Christopher Rowe, Eric Vittinghoff, Glenn-Milo Santos, Emily Behar, Caitlin Turner, Phillip Coffin
OBJECTIVES: Opioid overdose mortality has tripled in the USA since 2000 and opioids are responsible for more than half of all drug overdose deaths, which reached an all-time high in 2014. Opioid overdoses resulting in death, however, represent only a small fraction of all opioid overdose events and efforts to improve surveillance of this public health problem should include tracking nonfatal overdose events. International Classification of Disease (ICD) diagnosis codes, increasingly used for the surveillance of nonfatal drug overdose events, have not been rigorously assessed for validity in capturing overdose events...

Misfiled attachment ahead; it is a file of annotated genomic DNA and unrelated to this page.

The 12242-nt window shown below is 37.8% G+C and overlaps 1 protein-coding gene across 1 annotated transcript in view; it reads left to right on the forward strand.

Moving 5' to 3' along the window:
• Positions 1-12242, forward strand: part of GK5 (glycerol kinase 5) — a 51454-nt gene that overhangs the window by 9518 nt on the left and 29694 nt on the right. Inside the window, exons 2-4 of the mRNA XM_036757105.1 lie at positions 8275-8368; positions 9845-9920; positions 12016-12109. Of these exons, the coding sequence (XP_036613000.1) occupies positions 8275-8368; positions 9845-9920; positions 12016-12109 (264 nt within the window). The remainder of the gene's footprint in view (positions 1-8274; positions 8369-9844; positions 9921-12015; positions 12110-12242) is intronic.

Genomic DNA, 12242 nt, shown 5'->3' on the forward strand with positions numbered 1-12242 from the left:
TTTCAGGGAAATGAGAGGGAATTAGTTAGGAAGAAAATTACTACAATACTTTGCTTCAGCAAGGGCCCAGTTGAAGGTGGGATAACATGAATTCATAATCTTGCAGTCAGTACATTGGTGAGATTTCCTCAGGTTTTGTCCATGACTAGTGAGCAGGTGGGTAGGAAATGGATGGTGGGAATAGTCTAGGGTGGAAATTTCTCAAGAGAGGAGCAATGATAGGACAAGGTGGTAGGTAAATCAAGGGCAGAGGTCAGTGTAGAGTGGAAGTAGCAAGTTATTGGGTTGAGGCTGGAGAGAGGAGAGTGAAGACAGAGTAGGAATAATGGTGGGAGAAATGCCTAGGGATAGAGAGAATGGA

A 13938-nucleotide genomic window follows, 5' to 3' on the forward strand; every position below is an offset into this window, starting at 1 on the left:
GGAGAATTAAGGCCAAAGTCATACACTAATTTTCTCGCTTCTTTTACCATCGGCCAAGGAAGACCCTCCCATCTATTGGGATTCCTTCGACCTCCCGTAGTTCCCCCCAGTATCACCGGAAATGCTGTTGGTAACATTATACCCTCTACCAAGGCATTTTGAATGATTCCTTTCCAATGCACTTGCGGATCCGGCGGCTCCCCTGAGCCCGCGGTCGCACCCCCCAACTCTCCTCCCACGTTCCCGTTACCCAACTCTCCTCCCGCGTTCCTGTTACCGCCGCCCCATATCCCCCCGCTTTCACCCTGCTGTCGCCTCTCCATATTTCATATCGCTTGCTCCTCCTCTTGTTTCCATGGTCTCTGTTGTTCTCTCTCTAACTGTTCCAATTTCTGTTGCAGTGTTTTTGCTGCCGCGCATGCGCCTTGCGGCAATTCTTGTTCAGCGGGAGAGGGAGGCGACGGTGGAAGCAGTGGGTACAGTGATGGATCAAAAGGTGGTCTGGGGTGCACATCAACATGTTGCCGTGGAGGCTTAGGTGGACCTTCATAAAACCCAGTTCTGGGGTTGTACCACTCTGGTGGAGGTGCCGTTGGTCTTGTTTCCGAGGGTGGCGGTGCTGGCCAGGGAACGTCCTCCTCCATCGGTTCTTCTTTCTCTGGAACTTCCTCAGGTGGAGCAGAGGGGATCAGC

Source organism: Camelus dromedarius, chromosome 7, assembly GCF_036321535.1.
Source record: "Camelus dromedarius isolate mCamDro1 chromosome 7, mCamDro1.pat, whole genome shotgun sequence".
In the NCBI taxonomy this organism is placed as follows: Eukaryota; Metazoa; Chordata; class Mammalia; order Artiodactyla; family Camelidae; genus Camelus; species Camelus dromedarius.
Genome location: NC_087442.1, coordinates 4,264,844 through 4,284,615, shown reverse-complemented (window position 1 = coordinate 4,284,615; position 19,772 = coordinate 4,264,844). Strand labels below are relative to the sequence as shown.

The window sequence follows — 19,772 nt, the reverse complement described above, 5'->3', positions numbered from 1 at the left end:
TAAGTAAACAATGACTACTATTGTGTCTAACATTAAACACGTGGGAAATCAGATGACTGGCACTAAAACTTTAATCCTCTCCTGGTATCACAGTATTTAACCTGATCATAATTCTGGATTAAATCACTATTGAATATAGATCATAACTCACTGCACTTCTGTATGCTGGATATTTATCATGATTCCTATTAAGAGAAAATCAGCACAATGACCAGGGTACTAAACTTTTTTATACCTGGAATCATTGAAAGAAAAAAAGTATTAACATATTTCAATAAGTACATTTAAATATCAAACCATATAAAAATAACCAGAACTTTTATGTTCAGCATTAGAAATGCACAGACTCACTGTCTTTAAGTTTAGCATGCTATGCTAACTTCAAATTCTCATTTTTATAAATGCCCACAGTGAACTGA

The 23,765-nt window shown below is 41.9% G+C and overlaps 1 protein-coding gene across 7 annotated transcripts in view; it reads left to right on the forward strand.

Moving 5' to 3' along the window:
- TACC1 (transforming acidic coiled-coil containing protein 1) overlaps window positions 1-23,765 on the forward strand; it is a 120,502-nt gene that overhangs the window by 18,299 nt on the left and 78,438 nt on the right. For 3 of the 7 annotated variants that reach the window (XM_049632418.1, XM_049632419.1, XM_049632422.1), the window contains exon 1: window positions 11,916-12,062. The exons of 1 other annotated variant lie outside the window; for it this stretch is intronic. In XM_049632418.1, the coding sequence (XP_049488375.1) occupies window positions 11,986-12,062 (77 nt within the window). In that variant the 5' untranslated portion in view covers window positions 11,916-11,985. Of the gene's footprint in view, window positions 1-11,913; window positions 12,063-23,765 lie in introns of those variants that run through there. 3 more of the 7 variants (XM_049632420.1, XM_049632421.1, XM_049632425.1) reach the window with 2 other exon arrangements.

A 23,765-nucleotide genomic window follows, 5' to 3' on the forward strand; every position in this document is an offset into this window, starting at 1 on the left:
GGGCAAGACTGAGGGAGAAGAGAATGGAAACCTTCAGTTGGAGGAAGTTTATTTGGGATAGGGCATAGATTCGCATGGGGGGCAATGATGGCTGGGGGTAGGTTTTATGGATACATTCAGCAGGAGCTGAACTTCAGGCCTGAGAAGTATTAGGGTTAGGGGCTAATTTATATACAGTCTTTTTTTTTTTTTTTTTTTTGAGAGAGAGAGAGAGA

October 20, 2016: Academic Emergency Medicine: Official Journal of the Society for Academic Emergency Medicine
https://www.readbyqxmd.com/read/27756427/why-is-it-so-hard-to-implement-change-a-qualitative-examination-of-barriers-and-facilitators-to-distribution-of-naloxone-for-overdose-prevention-in-a-safety-net-environment
#13
Mari-Lynn Drainoni, Elisa A Koppelman, James A Feldman, Alexander Y Walley, Patricia M Mitchell, Jacqueline Ellison, Edward Bernstein
BACKGROUND: The increase in opioid overdose deaths has become a national public health crisis. Naloxone is an important tool in opioid overdose prevention. Distribution of nasal naloxone has been found to be a feasible, and effective intervention in community settings and may have potential high applicability in the emergency department, which is often the initial point of care for persons at high risk of overdose. One safety net hospital introduced an innovative policy to offer take-home nasal naloxone via a standing order to ensure distribution to patients at risk for overdose...